Interop 2006: Evolution of the Networking Industry

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This was a presentation from 2006 where (starting on slide 30) I described how the way consumer networking vendors built their products would ultimately upend the way enterprise vendors built products. Today, the hype around SDN, commodity switching products, and linux based network operating systems is making much of this come true.

This presentation was first given in May 2006 at the Interop trade show.

Slide 30, is where I talked about how the networking market would split from vertically organized vendors to horizontally specialized vendors. I predicted this transition would take 10 years.

At the time, the use of merchant silicon in datacenter and enterprise switching products was a rarity. Today, it is common. Then linux derivative network OSes were limited to consumer products, today they are taking over large scale cloud datacenters.

The networking market hasn’t come as far as I expected in 10 years, but it’s pretty cool much of this either came true or is on the cusp of coming true. Much more change is under way.

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Interop 2006: Evolution of the Networking Industry

  1. 1. www.idc.com The State of Enterprise Networking: Interop 2006 Abner Germanow Director, Enterprise Networking
  2. 2. Agenda • A quick refresher on disruptive markets • The state of the enterprise networking market • Solving the complexity and crisis • Guidance ©IDC, 2006
  3. 3. A quick refresher course in disruptive markets
  4. 4. Sustaining vs. Disruptive Innovation Disruptive Innovation ProductPerformance Time Source: The Innovator’s Dilemma
  5. 5. Interdependency Vs. Modularity Beat competitors with speed, responsiveness and standards Performance Time Beat competitors with complete solutions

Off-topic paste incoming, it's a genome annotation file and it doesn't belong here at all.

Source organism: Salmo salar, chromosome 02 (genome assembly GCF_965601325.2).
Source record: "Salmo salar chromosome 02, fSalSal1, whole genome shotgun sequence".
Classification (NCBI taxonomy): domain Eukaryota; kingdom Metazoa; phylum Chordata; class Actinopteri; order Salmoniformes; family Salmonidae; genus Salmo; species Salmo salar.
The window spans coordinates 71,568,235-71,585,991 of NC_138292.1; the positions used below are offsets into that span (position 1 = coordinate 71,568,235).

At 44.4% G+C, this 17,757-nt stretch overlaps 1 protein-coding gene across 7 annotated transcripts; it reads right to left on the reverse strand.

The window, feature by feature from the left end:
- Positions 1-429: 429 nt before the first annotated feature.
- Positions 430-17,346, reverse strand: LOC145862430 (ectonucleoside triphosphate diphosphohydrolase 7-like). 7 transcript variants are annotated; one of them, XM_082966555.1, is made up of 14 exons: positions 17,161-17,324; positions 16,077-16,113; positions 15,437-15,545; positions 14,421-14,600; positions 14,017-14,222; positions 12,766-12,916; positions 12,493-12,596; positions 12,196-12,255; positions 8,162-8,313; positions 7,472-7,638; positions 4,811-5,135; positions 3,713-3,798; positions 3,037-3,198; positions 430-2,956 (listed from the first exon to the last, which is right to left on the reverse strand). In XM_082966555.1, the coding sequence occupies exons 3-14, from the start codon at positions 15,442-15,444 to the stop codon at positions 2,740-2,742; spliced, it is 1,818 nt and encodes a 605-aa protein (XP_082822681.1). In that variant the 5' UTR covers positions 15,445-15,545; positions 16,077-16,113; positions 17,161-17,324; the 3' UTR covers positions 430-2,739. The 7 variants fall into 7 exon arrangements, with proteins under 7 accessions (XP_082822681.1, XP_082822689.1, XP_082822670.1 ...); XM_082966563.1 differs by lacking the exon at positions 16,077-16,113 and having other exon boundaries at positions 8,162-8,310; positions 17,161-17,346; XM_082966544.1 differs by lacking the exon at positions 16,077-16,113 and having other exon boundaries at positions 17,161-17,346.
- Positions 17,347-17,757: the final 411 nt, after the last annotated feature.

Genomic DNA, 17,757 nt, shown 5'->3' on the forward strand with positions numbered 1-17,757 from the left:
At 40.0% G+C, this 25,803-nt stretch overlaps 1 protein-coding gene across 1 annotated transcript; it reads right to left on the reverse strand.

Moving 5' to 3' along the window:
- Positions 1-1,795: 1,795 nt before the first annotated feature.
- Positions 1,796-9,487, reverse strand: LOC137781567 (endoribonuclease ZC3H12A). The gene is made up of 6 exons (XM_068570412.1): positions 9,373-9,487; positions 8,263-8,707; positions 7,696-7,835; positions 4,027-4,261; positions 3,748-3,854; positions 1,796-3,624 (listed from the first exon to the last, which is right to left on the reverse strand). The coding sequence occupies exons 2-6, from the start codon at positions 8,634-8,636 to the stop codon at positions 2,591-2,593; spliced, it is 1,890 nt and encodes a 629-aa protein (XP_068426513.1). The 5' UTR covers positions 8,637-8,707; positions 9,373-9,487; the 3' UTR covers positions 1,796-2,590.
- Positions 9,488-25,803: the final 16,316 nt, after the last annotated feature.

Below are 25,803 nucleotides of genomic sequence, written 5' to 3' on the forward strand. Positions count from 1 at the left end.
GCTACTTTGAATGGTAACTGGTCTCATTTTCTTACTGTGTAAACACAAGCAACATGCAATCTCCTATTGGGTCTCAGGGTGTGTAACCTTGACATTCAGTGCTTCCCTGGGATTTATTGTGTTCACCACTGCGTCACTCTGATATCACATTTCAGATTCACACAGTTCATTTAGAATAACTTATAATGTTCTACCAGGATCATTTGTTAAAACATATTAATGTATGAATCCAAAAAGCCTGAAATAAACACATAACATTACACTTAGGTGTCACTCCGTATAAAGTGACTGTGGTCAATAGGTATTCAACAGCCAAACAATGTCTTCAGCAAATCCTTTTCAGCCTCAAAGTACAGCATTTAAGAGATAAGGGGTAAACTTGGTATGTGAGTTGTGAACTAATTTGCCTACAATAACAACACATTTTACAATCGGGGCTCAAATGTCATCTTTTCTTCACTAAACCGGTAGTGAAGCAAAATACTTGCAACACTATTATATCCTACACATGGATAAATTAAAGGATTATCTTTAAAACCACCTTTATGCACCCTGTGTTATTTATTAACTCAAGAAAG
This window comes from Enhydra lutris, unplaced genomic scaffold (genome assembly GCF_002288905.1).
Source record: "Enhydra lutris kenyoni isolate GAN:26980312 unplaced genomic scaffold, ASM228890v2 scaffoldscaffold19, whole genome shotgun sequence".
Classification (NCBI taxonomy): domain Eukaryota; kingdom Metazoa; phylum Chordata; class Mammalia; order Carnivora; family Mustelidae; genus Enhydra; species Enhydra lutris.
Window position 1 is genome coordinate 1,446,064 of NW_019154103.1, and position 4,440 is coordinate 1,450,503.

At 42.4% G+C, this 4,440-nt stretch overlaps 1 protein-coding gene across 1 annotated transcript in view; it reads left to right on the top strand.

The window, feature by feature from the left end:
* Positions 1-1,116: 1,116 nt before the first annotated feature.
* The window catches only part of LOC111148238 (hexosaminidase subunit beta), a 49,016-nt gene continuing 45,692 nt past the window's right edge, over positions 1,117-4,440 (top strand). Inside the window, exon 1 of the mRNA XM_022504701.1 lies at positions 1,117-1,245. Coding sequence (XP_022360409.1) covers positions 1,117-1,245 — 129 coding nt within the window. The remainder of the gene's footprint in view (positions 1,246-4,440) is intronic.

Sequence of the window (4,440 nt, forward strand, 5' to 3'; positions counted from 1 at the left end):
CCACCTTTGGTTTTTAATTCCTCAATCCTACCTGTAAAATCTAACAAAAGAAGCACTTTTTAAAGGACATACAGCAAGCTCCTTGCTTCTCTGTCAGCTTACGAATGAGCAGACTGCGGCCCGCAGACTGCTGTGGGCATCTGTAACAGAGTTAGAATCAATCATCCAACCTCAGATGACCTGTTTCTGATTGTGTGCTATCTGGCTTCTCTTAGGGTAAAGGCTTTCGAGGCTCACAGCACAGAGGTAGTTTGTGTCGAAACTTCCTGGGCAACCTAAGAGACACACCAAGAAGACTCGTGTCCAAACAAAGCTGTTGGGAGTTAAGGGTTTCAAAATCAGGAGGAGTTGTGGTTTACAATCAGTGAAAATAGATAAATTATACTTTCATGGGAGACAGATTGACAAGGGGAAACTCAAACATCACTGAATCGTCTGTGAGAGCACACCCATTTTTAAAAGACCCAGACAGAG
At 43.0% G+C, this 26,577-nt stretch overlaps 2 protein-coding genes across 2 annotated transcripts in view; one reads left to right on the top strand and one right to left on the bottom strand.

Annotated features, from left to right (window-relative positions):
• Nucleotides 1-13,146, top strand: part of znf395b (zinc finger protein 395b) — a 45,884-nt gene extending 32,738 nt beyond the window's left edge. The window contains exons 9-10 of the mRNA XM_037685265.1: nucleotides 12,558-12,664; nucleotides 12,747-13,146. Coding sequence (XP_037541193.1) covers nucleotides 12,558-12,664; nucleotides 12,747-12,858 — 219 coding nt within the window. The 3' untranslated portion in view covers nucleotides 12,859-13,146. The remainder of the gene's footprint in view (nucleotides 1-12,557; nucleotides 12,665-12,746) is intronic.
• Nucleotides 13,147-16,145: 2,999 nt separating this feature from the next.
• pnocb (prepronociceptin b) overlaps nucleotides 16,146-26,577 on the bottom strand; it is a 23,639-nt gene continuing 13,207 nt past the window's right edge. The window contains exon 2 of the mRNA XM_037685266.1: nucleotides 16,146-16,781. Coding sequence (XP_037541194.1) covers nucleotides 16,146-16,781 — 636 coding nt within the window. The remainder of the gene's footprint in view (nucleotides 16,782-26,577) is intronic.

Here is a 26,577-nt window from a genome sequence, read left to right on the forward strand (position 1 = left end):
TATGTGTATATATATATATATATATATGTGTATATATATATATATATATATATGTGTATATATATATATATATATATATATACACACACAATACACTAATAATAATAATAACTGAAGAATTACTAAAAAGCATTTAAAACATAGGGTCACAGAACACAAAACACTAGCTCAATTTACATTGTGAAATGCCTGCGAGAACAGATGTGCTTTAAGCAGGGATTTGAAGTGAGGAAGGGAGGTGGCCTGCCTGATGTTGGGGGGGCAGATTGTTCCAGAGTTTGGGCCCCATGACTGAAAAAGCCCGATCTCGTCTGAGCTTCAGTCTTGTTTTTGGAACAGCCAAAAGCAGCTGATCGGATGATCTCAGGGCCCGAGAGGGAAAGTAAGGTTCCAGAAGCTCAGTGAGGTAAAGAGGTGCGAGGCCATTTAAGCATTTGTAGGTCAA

6. 6. Shifts in Interdependency and Modularity Has a Long IT History Equipment Materials Components Product design Operating system Applications software Sales & distribution Field service Intel, Micron, Quantum, Komag, etc. Compaq, Dell, Gateway, Packard Bell Microsoft Word Perfect, Lotus, Borland CompUSA Independent contractors Microsoft 1960–1980 1980–1990 1990–Present Dell IBM ControlData DigitalEquipment Monsanto, Sumitomo Metals, Shipley, etc. Teradyne, Nikon, Canon, Applied Materials, Millipore, etc. Assembly Compaq Contract Assemblers
  7. 7. Where are we today?
  8. 8. Gigabit is healthy, but 100 MB will represent the majority of shipments for a while 0 2,000,000 4,000,000 6,000,000 8,000,000 10,000,000 12,000,000 14,000,000 16,000,000 1Q02 2Q02 3Q02 4Q02 1Q03 2Q03 3Q03 4Q03 1Q04 2Q04 3Q04 4Q04 1Q05 2Q05 3Q05 4Q05 2002 2003 2004 2005 fix m - 100 MB fix m - 1000 MB mod - 100 MB mod - 1000 MB Layer (All) Vendor (All) Sum of Ports Year Quarter Form Factor Speed
  9. 9. 10 G Port Growth 0 1,000 2,000 3,000 4,000 5,000 6,000 7,000 8,000 9,000 10,000 1Q02 2Q02 3Q02 4Q02 1Q03 2Q03 3Q03 4Q03 1Q04 2Q04 3Q04 4Q04 1Q05 2Q05 3Q05 4Q05 2002 2003 2004 2005 fix m mo Layer (All) Vendor (All) Speed 10 G Sum of Ports Year Quarter Form Fac